“Sheep farmers should understand that the extinction of the dingo will herald a much bigger dog problem. Dangerous, large feral dogs, that breed twice a year, are steadily replacing dingoes in core habitat areas. The reality is that dingoes in national parks and state forest present farmers with half the problem as it breeds only once a year. Farmers won’t eradicate all the dogs, so its a choice between dogs or dingoes in national park areas”, Mr Muir explained.

Mr Muir warned that “The state-wide 1080 poison war on dogs being undertaken across all of Queensland’s national parks and state forests will deliver farmers a bigger problem and could destroy more wildlife than it protects.”

“While the dingo will never be the farmers friend, the dingo is easier to live with and its about time the current broad-acre ‘poison the planet’ strategy is acknowledged as counter productive,” said Mr Muir.

“Land managers should stop persecuting the dingo. Evidence by Professor Pettigrew in the 1990s, and others since, have suggested that when the dingo is eliminated, foxes and cats proliferate and subsequently wipe out the smaller marsupials like the bilbys, dunnarts, potoroos and rock wallabies,” he said.

“A precautionary approach to dingo management is essential. Park and forest managers need to recover populations of dingoes before we lose what may prove to be an invaluable and inexpensive ally in the struggle to save endangered species,” he said.

“It will be sad day if we do nothing and then, years later, scientists discover that the dingo was a guardian of the natural environment. We may then realise, all too late, that the funds spent on broad area wild dog eradication should have been spent on targeted pest control, tailored to benefit endangered animals, including the dingo”, Mr Muir said.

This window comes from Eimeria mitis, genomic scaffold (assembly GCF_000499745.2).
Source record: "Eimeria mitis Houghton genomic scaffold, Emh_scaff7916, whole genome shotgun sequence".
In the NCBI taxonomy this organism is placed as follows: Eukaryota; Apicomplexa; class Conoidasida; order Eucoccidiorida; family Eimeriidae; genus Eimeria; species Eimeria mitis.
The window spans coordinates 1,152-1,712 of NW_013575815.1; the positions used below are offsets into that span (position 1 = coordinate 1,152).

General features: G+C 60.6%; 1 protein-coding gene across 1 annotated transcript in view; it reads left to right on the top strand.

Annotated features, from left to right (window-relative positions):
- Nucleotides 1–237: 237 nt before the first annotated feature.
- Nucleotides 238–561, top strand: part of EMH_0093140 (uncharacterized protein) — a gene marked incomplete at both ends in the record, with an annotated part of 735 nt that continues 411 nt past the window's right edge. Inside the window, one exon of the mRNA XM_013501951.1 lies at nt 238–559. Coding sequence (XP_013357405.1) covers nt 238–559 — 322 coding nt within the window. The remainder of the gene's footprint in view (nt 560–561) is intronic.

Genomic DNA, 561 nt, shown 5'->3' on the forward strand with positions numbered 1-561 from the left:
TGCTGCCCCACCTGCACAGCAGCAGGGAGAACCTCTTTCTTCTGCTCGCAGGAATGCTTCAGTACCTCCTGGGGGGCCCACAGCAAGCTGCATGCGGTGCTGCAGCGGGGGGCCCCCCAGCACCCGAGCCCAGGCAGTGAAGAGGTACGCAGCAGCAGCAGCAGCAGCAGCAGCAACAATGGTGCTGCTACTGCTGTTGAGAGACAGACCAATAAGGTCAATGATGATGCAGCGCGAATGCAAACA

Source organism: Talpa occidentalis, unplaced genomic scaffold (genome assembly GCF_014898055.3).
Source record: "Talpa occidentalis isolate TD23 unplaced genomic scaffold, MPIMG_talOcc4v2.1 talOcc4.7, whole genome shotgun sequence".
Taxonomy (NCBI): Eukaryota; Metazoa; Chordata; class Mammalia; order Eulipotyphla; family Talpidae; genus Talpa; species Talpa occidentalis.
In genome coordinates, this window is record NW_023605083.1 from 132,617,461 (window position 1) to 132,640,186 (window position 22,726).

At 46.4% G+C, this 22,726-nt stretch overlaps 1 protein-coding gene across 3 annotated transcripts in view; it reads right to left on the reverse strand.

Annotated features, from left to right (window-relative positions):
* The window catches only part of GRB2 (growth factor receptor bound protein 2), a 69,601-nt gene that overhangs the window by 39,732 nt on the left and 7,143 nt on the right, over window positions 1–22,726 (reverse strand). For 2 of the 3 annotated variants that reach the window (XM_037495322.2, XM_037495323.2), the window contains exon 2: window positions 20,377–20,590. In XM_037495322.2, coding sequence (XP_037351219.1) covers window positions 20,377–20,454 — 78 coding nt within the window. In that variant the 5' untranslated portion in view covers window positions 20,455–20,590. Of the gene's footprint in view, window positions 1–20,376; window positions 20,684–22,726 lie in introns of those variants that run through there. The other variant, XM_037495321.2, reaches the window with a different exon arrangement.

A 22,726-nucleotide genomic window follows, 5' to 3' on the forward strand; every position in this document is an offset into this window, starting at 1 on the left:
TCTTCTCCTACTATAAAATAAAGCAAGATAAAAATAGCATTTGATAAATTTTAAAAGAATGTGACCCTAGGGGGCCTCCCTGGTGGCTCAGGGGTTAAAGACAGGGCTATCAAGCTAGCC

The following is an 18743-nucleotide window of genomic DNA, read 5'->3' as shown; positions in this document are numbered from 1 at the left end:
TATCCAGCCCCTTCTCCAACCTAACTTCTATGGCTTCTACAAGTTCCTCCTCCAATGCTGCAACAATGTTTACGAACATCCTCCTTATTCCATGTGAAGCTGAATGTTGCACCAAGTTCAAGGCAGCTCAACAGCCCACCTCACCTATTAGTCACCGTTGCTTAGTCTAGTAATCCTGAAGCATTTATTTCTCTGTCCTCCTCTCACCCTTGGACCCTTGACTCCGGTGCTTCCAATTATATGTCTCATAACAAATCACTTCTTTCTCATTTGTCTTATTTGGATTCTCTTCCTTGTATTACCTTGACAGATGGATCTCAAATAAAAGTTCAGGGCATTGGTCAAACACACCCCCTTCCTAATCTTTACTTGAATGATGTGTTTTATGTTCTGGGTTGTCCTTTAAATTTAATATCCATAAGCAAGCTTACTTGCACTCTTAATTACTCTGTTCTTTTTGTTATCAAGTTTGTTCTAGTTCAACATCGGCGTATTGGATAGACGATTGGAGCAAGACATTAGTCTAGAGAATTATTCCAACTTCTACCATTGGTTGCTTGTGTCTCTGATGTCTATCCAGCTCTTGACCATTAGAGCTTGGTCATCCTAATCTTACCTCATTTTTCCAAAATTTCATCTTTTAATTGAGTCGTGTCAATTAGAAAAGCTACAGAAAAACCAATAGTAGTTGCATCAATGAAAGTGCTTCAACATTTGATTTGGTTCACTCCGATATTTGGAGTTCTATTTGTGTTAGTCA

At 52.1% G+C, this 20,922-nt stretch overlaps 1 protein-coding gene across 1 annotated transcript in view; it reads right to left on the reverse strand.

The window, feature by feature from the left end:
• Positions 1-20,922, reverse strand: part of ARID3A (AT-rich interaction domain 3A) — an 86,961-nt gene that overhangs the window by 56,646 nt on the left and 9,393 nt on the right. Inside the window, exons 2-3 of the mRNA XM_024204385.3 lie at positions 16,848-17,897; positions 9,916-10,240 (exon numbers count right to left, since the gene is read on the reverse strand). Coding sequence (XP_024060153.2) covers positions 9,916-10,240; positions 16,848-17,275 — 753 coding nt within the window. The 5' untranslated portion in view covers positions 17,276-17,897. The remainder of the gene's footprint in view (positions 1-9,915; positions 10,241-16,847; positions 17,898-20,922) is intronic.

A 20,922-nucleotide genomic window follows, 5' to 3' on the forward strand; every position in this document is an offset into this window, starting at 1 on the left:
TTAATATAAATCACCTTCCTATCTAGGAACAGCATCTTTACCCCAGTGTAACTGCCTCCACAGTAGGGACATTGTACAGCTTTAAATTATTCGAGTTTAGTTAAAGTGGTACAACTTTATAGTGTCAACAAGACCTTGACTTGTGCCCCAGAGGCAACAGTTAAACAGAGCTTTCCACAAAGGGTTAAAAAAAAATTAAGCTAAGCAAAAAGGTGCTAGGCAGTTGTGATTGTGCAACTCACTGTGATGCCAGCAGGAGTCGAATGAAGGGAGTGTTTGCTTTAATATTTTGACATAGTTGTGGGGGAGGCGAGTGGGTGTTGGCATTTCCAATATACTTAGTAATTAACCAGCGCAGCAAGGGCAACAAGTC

If the Dingoes goes, will the rest follow?
Conservation group calls for an independent inquiry
Wednesday 11 September, 2002

“The Dingo, loathed by sheep farmers, may turn out to be a guardian of the natural environment;” said Keith Muir director of the Colong Foundation for Wilderness.

“Professor John Pettigrew has reported that when the dingos were shot out at Davenport Downs in central Queensland foxes and cats multiplied and were exterminating the bilbys. Dr Andrew Smith has also suggested that the dingo may assist in maintaining viable populations of medium size endangered native fauna which are most threatened by feral cats and fox predation.”, said Mr Muir.

“The Colong Foundation for Wilderness is convinced sufficient evidence exists to justify further protection and research into dingo populations on public lands. The Government’s current dingo conservation efforts are misdirected, relying on measures established under pest control legislation. These wild dog control strategies risk accelerating the extinction the dingo, the one animal that may help us to protect our threatened wildlife,” Mr Muir warned.